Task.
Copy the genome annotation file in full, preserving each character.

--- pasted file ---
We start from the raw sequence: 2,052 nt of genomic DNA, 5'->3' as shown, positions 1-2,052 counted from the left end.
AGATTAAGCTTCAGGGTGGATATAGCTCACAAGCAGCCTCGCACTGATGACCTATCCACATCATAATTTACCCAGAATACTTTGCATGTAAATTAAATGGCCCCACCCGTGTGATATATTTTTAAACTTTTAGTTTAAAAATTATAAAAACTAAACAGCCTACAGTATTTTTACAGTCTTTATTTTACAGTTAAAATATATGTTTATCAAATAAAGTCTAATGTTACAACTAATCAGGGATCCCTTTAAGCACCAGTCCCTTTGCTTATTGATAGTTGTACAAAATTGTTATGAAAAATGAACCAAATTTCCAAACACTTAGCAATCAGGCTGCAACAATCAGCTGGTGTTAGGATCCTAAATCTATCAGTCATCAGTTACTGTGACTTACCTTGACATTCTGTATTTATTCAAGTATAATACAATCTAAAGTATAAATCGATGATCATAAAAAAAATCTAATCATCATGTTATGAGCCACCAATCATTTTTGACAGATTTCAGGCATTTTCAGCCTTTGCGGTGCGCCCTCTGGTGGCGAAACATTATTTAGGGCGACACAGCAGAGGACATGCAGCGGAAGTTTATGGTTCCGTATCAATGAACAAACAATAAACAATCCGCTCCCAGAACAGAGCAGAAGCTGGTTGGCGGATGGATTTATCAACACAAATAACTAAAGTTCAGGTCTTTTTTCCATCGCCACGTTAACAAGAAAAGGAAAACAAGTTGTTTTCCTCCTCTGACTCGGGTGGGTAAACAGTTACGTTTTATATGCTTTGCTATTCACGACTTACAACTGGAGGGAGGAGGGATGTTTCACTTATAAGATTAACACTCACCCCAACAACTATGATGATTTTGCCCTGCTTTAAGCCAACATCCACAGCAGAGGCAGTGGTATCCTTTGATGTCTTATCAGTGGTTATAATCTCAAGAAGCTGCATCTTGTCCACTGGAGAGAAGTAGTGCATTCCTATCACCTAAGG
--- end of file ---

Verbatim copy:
We start from the raw sequence: 2,052 nt of genomic DNA, 5'->3' as shown, positions 1-2,052 counted from the left end.
AGATTAAGCTTCAGGGTGGATATAGCTCACAAGCAGCCTCGCACTGATGACCTATCCACATCATAATTTACCCAGAATACTTTGCATGTAAATTAAATGGCCCCACCCGTGTGATATATTTTTAAACTTTTAGTTTAAAAATTATAAAAACTAAACAGCCTACAGTATTTTTACAGTCTTTATTTTACAGTTAAAATATATGTTTATCAAATAAAGTCTAATGTTACAACTAATCAGGGATCCCTTTAAGCACCAGTCCCTTTGCTTATTGATAGTTGTACAAAATTGTTATGAAAAATGAACCAAATTTCCAAACACTTAGCAATCAGGCTGCAACAATCAGCTGGTGTTAGGATCCTAAATCTATCAGTCATCAGTTACTGTGACTTACCTTGACATTCTGTATTTATTCAAGTATAATACAATCTAAAGTATAAATCGATGATCATAAAAAAAATCTAATCATCATGTTATGAGCCACCAATCATTTTTGACAGATTTCAGGCATTTTCAGCCTTTGCGGTGCGCCCTCTGGTGGCGAAACATTATTTAGGGCGACACAGCAGAGGACATGCAGCGGAAGTTTATGGTTCCGTATCAATGAACAAACAATAAACAATCCGCTCCCAGAACAGAGCAGAAGCTGGTTGGCGGATGGATTTATCAACACAAATAACTAAAGTTCAGGTCTTTTTTCCATCGCCACGTTAACAAGAAAAGGAAAACAAGTTGTTTTCCTCCTCTGACTCGGGTGGGTAAACAGTTACGTTTTATATGCTTTGCTATTCACGACTTACAACTGGAGGGAGGAGGGATGTTTCACTTATAAGATTAACACTCACCCCAACAACTATGATGATTTTGCCCTGCTTTAAGCCAACATCCACAGCAGAGGCAGTGGTATCCTTTGATGTCTTATCAGTGGTTATAATCTCAAGAAGCTGCATCTTGTCCACTGGAGAGAAGTAGTGCATTCCTATCACCTAAGG